We discussed Braintree Labs v. Novel Labs in a previous post. In the panel decision, Judge Prost, with Judge Dyk joining, found the term “a patient” in Braintree’s Suprep colon cleanser patent to mean a general class of persons, i.e., a patient population. Accordingly, the panel vacated and remanded the infringement ruling relying on erroneous claim construction. Judge Newman dissented, agreeing with the district court’s interpretation that “a patient” means “one or more patients.”
The more interesting issue presented involves infringement. The panel affirmed the district court’s holding Novel liable for infringement by seeking FDA approval for a generic version of Suprep with a total volume of 946 milliliters in two bottles, consumed one bottle at a time, 10-12 hours apart. Braintree’s patent only describes a dose of between 100 and 500 milliliters (we will call this issue “infringement through double-dosage”). Both parties sought en banc review.
Braintree sought en banc rehearing on the construction of “a patient,” arguing that the construction was inconsistent with the plain meaning, went against precedent construing “a” to mean “one or more,” and would lead to an increased burden by potentially requiring statistical analysis to establish infringement. Novel urged denial of Braintree’s petition for en banc rehearing, arguing that Braintree’s construction would be a “useless invention,” ignore the inventors’ intention, and would require no statistical analysis because Braintree’s claimed composition cannot result in any “clinically significant electrolyte shifts.”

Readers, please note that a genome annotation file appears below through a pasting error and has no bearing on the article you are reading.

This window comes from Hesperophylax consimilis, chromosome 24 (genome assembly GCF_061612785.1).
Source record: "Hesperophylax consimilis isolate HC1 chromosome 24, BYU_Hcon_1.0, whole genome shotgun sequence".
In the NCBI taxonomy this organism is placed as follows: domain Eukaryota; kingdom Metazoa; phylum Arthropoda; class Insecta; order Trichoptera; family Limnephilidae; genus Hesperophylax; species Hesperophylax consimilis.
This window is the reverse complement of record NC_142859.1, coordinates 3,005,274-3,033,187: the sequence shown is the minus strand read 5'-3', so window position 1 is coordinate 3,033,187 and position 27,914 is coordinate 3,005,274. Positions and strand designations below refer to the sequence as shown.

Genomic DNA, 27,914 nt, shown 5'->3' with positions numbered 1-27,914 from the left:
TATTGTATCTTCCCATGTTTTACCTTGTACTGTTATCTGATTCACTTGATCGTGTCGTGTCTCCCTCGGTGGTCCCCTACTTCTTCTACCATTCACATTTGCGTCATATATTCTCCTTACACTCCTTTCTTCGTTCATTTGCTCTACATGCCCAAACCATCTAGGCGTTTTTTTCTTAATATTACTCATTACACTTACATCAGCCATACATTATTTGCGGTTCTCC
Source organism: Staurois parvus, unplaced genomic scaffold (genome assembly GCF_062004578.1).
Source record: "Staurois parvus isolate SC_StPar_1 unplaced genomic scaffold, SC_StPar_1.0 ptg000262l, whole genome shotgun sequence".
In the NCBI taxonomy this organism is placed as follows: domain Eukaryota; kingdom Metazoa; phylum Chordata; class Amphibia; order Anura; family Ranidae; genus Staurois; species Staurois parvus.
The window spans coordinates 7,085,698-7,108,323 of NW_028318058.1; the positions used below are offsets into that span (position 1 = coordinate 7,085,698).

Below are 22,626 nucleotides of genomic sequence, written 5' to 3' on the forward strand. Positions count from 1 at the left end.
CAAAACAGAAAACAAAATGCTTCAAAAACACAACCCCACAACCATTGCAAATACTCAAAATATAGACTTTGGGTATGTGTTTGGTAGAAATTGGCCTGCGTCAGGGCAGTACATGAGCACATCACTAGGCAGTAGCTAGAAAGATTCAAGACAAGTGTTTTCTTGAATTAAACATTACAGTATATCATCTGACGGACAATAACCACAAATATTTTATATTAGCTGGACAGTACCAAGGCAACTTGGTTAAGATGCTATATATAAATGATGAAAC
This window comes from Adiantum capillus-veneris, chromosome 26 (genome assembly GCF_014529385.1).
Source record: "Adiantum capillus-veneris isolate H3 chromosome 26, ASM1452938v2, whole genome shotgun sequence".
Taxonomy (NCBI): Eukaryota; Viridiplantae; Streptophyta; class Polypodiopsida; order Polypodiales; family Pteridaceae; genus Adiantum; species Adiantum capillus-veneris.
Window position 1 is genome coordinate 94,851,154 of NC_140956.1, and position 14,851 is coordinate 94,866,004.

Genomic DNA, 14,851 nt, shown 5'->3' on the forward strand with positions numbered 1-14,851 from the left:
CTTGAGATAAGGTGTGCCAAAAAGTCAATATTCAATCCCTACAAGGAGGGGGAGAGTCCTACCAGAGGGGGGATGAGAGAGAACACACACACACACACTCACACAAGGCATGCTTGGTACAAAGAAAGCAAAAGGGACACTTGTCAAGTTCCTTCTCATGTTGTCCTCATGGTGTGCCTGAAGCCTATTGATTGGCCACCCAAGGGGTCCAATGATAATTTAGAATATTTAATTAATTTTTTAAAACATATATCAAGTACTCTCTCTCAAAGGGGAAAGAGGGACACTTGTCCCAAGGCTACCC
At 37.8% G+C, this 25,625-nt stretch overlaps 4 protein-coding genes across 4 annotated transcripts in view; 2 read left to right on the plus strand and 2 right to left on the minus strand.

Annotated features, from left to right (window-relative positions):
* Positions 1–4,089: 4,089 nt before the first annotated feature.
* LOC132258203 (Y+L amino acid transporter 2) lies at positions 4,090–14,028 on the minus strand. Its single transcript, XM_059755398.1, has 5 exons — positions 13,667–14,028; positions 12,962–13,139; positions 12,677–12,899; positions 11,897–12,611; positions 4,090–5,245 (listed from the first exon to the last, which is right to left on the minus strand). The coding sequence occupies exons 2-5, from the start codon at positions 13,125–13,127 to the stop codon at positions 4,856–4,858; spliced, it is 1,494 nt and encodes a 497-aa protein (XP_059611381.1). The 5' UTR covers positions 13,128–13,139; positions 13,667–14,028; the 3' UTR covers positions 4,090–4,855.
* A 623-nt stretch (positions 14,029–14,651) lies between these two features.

Novel petitioned for rehearing on the issue of infringement through double-dosage, arguing that the Federal Circuit’s ruling “turned well-settled precedent on its head” and created a new basis for infringement that “has the potential to impact all future litigation under the Hatch-Waxman Act.” Braintree responded that Novel’s argument had been waived because it was not presented to the panel and was not appropriate for en banc review. Substantively, Braintree argued that administration of each bottle (473 milliliters) infringes Braintree’s patent claiming between 100 and 500 milliliters, and Novel cannot “turn two infringing acts into none.”
The issue of “infringement through double-dosage” could be an important issue for future Hatch-Waxman litigation. We suspect that the Federal Circuit may actually take this case en banc. Stay tuned.